Keeping secrets with Ansible Vault

In the last few posts, I’ve talked about using Ansible for configuring servers and local environments, during both of which, you’re likely to have some sensitive or secret values. These could be database credentials within your application and on your server, and your SSH private keys within your local environment.

Rather than committing these to a code repository in plain text, Ansible includes the ansible-vault command to encrypt values.

To see this working, run ansible-vault encrypt_string my-secret-password, enter a password, and then you should see something like this:

!vault |

This is the encrypted version of that password, and this could be committed and pushed to a code repository.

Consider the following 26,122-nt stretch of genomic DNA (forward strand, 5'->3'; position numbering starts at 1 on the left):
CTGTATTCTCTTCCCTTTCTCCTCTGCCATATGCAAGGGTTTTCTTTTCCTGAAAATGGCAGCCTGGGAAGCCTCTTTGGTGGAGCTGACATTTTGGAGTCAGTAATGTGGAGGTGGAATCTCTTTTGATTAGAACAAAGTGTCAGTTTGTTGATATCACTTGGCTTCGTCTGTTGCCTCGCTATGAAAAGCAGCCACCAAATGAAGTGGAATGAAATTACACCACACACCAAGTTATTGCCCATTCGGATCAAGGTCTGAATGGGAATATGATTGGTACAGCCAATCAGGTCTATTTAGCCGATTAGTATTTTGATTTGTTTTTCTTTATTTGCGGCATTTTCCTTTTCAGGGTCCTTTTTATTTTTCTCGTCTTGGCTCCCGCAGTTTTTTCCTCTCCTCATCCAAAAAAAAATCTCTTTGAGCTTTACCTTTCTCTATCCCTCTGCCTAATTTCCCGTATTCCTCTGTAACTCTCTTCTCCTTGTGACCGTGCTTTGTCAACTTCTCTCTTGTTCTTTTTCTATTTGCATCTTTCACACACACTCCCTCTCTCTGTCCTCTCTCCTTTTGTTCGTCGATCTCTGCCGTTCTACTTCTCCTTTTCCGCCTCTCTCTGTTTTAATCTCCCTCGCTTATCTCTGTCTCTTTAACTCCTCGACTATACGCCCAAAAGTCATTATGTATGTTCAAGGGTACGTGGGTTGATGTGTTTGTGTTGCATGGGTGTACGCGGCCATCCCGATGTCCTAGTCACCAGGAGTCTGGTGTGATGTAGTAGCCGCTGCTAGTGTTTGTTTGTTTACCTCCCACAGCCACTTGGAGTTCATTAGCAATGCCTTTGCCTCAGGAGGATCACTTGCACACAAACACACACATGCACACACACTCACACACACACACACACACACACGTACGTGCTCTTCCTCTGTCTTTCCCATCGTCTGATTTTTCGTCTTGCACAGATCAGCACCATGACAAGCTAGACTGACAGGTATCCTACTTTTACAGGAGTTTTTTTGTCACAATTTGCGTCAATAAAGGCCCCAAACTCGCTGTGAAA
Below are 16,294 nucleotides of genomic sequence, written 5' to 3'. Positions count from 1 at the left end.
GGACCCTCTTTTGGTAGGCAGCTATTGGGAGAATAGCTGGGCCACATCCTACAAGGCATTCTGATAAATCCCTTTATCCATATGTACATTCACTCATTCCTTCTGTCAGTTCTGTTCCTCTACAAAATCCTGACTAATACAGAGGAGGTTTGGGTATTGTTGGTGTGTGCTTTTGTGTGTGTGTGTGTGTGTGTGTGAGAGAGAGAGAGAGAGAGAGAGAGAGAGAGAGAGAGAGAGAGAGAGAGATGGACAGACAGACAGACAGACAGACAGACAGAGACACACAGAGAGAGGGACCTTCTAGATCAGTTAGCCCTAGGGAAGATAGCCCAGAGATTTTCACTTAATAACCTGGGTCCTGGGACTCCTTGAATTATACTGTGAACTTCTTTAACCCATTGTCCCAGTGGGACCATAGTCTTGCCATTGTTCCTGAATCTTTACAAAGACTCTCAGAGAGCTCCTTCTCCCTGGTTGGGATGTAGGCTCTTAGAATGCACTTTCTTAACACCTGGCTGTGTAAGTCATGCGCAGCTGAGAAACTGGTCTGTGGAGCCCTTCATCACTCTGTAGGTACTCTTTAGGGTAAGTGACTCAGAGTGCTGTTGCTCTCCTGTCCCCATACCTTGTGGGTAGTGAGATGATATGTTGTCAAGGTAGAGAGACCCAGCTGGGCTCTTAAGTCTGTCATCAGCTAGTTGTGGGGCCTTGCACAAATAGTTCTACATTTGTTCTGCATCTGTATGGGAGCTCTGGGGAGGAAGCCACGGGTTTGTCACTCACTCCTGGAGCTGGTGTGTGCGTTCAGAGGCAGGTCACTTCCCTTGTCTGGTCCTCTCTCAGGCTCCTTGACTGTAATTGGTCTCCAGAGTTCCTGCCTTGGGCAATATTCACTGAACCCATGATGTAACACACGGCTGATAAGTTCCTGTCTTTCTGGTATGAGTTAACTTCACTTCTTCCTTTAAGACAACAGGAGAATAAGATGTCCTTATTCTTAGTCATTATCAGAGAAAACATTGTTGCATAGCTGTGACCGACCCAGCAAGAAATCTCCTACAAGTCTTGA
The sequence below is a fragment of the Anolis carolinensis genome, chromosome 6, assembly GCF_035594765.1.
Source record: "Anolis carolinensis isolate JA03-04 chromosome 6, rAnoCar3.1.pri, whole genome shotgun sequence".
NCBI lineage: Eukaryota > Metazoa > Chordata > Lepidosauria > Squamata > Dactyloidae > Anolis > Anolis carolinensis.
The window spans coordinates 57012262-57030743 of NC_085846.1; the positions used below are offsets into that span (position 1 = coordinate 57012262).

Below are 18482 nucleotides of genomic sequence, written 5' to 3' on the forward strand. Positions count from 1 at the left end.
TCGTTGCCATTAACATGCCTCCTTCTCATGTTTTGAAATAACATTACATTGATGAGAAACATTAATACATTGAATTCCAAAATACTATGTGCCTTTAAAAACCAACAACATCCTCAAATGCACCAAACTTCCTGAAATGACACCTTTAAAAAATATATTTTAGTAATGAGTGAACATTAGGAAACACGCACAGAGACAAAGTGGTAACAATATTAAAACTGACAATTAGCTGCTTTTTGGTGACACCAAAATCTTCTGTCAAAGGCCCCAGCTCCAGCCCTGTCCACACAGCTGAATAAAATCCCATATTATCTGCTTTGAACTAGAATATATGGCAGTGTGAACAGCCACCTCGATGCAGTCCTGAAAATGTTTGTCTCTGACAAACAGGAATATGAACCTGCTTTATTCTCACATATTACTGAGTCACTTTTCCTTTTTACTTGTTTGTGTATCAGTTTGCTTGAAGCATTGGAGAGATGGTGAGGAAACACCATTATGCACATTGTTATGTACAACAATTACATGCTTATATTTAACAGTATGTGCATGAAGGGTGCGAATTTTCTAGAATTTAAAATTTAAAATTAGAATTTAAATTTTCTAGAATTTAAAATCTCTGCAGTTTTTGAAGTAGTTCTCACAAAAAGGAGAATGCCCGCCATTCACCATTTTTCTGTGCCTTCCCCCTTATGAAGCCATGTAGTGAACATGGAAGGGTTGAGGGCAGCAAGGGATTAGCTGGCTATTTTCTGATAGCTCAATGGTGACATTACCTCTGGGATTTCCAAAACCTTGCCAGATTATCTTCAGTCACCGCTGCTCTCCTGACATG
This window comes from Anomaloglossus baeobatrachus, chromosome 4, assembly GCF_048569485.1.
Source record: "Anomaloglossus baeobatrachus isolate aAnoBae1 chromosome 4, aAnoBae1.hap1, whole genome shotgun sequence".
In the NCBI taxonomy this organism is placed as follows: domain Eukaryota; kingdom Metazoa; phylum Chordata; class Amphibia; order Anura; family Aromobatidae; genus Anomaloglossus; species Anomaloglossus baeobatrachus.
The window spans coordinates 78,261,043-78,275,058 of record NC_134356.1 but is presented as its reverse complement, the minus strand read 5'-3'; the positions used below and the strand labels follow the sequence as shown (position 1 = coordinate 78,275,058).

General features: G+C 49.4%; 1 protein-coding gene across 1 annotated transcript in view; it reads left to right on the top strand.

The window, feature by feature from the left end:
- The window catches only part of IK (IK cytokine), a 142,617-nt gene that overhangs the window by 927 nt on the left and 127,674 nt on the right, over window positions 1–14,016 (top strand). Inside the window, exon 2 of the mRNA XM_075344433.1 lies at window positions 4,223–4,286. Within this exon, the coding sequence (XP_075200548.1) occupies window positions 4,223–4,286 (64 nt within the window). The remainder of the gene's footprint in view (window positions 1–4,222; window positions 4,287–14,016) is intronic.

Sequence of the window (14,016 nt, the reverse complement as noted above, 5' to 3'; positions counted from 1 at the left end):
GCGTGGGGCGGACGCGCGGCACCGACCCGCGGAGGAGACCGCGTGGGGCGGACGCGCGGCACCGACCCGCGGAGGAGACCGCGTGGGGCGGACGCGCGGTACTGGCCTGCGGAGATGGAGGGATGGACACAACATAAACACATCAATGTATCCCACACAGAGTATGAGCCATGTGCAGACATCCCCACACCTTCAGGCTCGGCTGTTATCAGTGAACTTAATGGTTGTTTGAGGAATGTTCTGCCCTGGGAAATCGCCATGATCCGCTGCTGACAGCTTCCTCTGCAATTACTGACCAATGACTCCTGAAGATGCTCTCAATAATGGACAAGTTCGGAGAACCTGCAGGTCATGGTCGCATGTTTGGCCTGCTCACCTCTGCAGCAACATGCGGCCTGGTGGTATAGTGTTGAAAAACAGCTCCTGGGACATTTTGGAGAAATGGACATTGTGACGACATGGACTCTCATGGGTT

You can use it within a playbook, and you’ll be prompted to re-enter the password so that Ansible can decrypt and use it.

Rather than a single string, you could have a file of variables that you want to encrypt. You can do this by running ansible-vault encrypt vault.yml and include it as before. Again, you’ll be prompted by Ansible so that it can decrypt and use the values.

For an example of how I’m using Ansible Vault, see the Dransible repository on GitHub or my Deploying PHP applications with Ansible, Ansible Vault and Ansistrano talk.

Want to learn more about how I use Ansible? Register for my upcoming free email course.